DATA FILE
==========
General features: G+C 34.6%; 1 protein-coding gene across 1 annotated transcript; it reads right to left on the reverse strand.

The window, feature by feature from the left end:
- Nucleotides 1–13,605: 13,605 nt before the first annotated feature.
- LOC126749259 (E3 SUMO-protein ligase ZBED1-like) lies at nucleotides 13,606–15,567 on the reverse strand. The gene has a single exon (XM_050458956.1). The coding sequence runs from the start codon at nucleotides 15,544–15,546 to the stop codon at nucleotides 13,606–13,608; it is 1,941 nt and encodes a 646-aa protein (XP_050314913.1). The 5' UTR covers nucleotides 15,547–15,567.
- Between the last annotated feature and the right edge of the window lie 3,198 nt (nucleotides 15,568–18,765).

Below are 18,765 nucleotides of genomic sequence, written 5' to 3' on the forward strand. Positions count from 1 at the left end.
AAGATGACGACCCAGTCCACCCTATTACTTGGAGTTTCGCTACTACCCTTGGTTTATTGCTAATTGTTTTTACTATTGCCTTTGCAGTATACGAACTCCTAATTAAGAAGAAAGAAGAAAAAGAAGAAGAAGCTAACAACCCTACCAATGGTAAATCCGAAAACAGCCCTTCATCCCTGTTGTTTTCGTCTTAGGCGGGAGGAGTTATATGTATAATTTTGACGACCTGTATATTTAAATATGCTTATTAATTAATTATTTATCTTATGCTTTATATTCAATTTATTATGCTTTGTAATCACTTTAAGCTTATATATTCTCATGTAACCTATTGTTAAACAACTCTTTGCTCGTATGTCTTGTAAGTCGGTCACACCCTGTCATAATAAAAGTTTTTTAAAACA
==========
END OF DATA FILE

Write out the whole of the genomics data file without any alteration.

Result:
General features: G+C 34.6%; 1 protein-coding gene across 1 annotated transcript; it reads right to left on the reverse strand.

The window, feature by feature from the left end:
- Nucleotides 1–13,605: 13,605 nt before the first annotated feature.
- LOC126749259 (E3 SUMO-protein ligase ZBED1-like) lies at nucleotides 13,606–15,567 on the reverse strand. The gene has a single exon (XM_050458956.1). The coding sequence runs from the start codon at nucleotides 15,544–15,546 to the stop codon at nucleotides 13,606–13,608; it is 1,941 nt and encodes a 646-aa protein (XP_050314913.1). The 5' UTR covers nucleotides 15,547–15,567.
- Between the last annotated feature and the right edge of the window lie 3,198 nt (nucleotides 15,568–18,765).

Below are 18,765 nucleotides of genomic sequence, written 5' to 3' on the forward strand. Positions count from 1 at the left end.
AAGATGACGACCCAGTCCACCCTATTACTTGGAGTTTCGCTACTACCCTTGGTTTATTGCTAATTGTTTTTACTATTGCCTTTGCAGTATACGAACTCCTAATTAAGAAGAAAGAAGAAAAAGAAGAAGAAGCTAACAACCCTACCAATGGTAAATCCGAAAACAGCCCTTCATCCCTGTTGTTTTCGTCTTAGGCGGGAGGAGTTATATGTATAATTTTGACGACCTGTATATTTAAATATGCTTATTAATTAATTATTTATCTTATGCTTTATATTCAATTTATTATGCTTTGTAATCACTTTAAGCTTATATATTCTCATGTAACCTATTGTTAAACAACTCTTTGCTCGTATGTCTTGTAAGTCGGTCACACCCTGTCATAATAAAAGTTTTTTAAAACA